Insect of the week: 28 August 2023

Seladonia cf. jucunda  (Hymenoptera: Apoidea: Halictidae)

Seladonia is a moderately large genus of mostly pollen-collecting bees. There are 65 species, found worldwide except in Australia which has but a single Seladonia species and that one is invasive. Recent molecular work on a widely distributed species of Seladonia (S. smaragdula) in the palearctic region has uncovered five cryptic species (identical to each other morphologically), so the number of species may increase greatly if this is a common phenomenon in the genus. Interestingly, some Seladonia species are eusocial, sharing nest space and workload with other conspecific individuals. All Afrotropical Seladonia are metallically coloured, sparkling in the sun in various hues of yellow, green and blue. Our insect of the week, Seladonia jucunda, must be the most beautiful of them all with its rich, golden reflections covering the entire bee. Well named, in Latin jucunda means happy or joyful. It certainly makes me feel that way.

Before we found S. jucunda only two Seladonia species were known from Kenya, one of which, Seladonia niveocinctula (=Seladonia chalybaeus), is a cleptoparasitoid, stealing the pollen stores on which the larvae of a pollen-collecting bee are meant to feed. The other species, Seladonia lucidipennis is a pollen-collecting bee. Our bee, Seladonia jucunda, had not been recorded from Kenya, though it is widespread in Africa, including records from Ethiopia, Egypt, Somalia, South Africa, etc., so it is no surprise that we found it in Kenya. It was collected in the Lambwe Valley very near the Ruma National Park. Like S. lucidipennis, S. jucunda is a pollen-collecting bee. Both species are generalists, having been recorded visiting flowers of 11 and 35 plant species respectively, including tomato, Orchidaceae, Capsicum, Ocimum and Ricinus.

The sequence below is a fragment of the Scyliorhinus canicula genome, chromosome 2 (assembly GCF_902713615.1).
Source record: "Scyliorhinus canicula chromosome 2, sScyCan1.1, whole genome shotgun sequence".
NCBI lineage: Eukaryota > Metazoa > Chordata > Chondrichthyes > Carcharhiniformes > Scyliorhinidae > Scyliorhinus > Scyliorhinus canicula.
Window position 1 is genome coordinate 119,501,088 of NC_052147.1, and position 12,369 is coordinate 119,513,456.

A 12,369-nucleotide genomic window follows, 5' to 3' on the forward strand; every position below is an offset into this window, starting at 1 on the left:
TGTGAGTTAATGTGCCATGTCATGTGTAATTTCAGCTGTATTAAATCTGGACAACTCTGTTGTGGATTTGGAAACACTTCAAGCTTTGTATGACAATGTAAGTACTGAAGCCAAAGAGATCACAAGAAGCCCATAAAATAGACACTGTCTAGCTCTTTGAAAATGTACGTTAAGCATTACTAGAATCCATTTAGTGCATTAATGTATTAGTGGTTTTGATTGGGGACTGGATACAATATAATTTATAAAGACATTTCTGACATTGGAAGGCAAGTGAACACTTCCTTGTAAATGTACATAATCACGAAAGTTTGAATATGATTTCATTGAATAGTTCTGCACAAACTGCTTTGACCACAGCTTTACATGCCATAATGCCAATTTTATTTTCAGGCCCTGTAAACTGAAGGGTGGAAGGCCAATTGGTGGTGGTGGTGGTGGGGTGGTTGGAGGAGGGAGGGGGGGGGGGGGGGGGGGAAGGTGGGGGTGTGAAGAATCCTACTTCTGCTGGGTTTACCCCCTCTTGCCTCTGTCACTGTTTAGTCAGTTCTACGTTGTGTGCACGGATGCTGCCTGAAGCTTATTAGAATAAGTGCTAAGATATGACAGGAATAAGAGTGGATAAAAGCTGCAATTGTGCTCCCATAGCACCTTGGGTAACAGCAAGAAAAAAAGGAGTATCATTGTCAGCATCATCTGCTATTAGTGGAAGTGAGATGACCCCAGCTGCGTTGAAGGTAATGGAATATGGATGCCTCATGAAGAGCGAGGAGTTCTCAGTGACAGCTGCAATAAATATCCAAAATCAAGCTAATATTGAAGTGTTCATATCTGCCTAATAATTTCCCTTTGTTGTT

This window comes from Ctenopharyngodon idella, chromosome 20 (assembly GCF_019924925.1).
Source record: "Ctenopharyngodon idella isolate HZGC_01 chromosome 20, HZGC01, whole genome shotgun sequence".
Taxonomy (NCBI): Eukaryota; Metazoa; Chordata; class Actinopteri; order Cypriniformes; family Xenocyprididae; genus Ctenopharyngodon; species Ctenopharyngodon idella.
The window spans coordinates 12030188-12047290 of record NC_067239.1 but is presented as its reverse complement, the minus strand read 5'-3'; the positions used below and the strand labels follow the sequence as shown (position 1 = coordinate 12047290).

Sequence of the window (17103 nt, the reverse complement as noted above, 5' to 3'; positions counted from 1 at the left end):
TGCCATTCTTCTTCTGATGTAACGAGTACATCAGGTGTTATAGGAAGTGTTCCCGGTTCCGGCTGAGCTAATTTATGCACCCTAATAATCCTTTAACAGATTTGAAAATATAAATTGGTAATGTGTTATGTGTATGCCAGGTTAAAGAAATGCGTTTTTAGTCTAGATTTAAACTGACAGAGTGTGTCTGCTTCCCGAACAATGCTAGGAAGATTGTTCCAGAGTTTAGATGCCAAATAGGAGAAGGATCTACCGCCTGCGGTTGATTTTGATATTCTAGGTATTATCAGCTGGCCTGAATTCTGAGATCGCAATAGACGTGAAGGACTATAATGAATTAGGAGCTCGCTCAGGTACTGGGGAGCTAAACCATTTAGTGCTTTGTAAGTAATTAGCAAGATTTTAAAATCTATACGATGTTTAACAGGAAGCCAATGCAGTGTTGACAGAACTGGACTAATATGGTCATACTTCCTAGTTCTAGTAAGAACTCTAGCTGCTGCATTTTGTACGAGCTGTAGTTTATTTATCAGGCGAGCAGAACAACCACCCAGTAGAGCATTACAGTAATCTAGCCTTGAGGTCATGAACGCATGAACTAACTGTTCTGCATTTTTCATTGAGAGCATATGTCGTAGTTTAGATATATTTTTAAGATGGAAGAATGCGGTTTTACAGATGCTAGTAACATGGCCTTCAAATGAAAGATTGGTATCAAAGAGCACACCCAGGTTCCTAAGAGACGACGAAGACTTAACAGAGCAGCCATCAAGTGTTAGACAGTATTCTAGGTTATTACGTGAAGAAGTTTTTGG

Credits: Dr Robert Copeland